Jennifer Loper was allergy free for most of her youth. But at 30, she began to notice rashes on her skin and a cough that wouldn’t go away. At first, Loper, who was living in Chicago, worried that she was allergic to her cat, but a visit to an allergist confirmed that dust mites, mold, and tree pollen were triggering her symptoms.
The news helped explain why Loper’s skin would begin to itch and her eyes to water whenever she worked in the garden. Loper began using a prescription allergy medication and nasal sprays to treat her symptoms. The medicine helped but added to her daily medication and supplement regimen, which includes a high blood pressure medication and multivitamin.
When she and her family moved to Colorado three years ago, Loper’s allergy symptoms decreased considerably and she quit taking the medications. Slowly, however, the symptoms have returned. “I also have mild asthma, and dust can occasionally trigger an attack,” she says. Today, Loper’s allergies usually manifest in morning congestion and some coughing and sneezing when she goes into the basement or cleans out seldom-used closets.
Q. Jennifer Loper: Why does my body react to dust, mold, and pollen the way it does?
A. Shari Lieberman, PhD, CNS, FACN: You’re experiencing an immune reaction to something that is foreign to your body. Basically, when you’re exposed to something like pollen, your body tries to deal with it by creating an antidote to the problem. Sometimes it’s able to do that efficiently and sometimes it’s not. Certain things, such as dust, are difficult for most people to handle, which is why it’s rather common for dust to trigger sneezing, coughing, or other allergic reactions.
In addition, many, many things can make you susceptible to allergies, including some medications. In fact, it’s possible that your high blood pressure medication is contributing to your symptoms, because particular medications can induce allergies and autoimmune reactions. Check with your doctor to see whether the medication could be a contributing factor. Exposure to pollution or toxic chemicals can also trigger allergies because it overloads the immune system.
Q. Can you recommend natural remedies that might help ease my symptoms?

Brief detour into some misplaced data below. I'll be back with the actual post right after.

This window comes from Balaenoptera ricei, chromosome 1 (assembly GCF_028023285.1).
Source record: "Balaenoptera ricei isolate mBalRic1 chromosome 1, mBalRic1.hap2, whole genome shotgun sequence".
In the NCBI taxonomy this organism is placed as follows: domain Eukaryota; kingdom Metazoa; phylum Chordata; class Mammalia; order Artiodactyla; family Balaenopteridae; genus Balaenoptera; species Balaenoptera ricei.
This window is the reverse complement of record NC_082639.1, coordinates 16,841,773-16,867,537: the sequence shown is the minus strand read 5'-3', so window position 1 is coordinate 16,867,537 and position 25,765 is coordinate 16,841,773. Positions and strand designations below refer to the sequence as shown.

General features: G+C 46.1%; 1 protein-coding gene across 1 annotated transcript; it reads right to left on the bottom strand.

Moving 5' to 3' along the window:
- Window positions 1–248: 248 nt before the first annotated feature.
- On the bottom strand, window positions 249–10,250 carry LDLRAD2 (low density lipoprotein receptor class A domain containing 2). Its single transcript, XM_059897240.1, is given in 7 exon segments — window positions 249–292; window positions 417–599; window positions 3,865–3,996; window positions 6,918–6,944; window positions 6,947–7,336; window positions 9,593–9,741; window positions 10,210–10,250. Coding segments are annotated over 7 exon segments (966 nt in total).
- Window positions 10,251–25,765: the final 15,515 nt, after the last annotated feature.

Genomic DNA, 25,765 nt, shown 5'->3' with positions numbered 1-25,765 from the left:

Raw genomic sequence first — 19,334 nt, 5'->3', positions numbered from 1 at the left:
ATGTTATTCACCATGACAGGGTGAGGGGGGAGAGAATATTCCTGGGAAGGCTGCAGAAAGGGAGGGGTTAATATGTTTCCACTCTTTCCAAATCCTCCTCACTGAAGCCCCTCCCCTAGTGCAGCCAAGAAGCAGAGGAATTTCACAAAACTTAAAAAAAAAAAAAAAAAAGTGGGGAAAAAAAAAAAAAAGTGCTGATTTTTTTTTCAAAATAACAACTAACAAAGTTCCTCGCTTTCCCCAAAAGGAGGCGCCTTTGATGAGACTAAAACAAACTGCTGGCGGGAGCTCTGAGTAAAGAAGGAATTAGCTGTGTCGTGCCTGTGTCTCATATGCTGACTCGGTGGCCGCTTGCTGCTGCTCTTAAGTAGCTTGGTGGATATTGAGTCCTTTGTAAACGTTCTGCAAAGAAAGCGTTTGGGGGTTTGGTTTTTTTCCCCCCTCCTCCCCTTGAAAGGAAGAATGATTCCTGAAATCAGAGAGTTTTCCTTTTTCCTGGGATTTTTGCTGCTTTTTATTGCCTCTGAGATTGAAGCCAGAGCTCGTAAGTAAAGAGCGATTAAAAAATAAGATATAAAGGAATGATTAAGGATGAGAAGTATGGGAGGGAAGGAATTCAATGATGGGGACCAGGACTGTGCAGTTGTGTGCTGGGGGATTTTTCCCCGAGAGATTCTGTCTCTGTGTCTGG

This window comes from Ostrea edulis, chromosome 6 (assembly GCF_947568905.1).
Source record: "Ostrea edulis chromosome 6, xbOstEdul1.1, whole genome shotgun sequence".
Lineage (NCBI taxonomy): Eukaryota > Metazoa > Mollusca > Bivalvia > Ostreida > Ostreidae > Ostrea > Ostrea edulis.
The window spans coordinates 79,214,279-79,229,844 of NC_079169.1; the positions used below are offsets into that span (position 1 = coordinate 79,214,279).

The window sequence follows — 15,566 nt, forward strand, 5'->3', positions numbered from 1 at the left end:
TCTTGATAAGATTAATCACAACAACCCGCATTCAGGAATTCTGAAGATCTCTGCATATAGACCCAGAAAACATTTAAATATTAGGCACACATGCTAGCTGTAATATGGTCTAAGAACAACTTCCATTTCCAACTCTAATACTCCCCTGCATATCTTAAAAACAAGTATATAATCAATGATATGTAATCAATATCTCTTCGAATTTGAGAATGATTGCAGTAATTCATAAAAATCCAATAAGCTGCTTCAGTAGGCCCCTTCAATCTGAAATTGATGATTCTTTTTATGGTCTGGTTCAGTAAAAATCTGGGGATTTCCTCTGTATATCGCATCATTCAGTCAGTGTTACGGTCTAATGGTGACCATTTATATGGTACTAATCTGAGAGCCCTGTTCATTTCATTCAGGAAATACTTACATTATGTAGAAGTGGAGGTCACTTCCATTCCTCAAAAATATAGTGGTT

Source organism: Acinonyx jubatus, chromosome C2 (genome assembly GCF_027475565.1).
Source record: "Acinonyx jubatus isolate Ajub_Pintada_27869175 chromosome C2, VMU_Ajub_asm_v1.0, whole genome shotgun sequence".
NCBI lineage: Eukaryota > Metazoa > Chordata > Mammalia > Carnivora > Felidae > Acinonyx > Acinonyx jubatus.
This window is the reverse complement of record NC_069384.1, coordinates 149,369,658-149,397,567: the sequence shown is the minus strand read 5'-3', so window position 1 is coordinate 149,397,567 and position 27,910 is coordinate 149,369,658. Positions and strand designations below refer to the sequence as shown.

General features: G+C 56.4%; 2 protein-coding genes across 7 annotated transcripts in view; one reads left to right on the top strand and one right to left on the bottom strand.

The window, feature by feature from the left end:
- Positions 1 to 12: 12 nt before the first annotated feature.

A. First, you should determine whether the foods you’re eating are contributing to your allergy symptoms. There is a very high correlation between wheat and allergies. Milk is also highly allergenic. So I suggest you go off all wheat products for ten days and see how you feel. If you feel better but not 100 percent better, go off all dairy products for ten days. This process will give you a chance to see if wheat, milk, or both are contributing to your allergy symptoms.
I also suggest eating more onions and garlic because these foods are made of plant compounds that help ease allergies and asthma. They also contain a lot of sulfur, which is really great for your immune system. You can eat them raw or cooked. You should also try to eat more salmon because the omega-3 oils in salmon are helpful for treating allergies and particularly excellent for easing asthma. If you don’t like salmon or don’t want to eat it every day, I suggest you supplement your diet with four to six fish oil capsules daily.
Q. What other supplements or herbs might help prevent or treat my allergies?
A. You should take vitamin C and quercetin, both powerful antihistamines. Take 2 to 4 grams of vitamin C and 1 to 2 grams of quercetin twice a day with meals. The quercetin, vitamin C, and fish oil will help with your skin rashes and itching, too.
For the asthma, lobelia (Lobelia inflata) is one herb that is absolutely fantastic. Lobelia is a bronchodilator, which means when taken orally it works like an inhaler and will stop your wheezing on contact. Lobelia usually comes as a tincture, and you can take up to 1 ml three times a day, or follow the directions on the label. (Be sure to consult with a health care practitioner when taking lobelia because higher doses can cause nausea, vomiting, diarrhea, dizziness, rapid heart rate, and tremors.) Another simple thing you can do every day to help detoxify your body of allergens is to have a “green” drink that is packed with antioxidants and other nutrients, such as spirulina, chlorella, and other green foods.
Q. Do you have any tips for how I can eliminate the dust, mold, and other allergens in my new home?
A. Keep your house very clean. And use natural cleaning products to limit the chemicals you breathe in while cleaning. Your vacuum should have a HEPA (High Efficiency Particulate Air) filter so the dust will be trapped inside the vacuum and not be blown back out into the air. When changing or cleaning the filter, wear gloves and be careful not to touch or breathe in the dust. You might also consider using a HEPA filter to continually clean the air in your house. Finally, have your furnace vents cleaned in the fall before turning on the heat for the season and then maybe once again three or four months later.
Q. What can I do to help prevent my children from developing allergies?
A. The most important thing you can do is to make sure they eat very well. They should be eating foods with a lower glycemic index, such as whole grains, beans, lentils, yams, and fresh fruits and vegetables. High-sugar diets can increase inflammation, which can exacerbate allergies. So you should limit their intake of refined flour and sugar. They should also be taking a good children’s multivitamin with vitamin C and, if your kids don’t like to eat fish, a fish oil supplement. They make fabulous fish oil supplements that are orange- and peach-flavored. These are great for kids.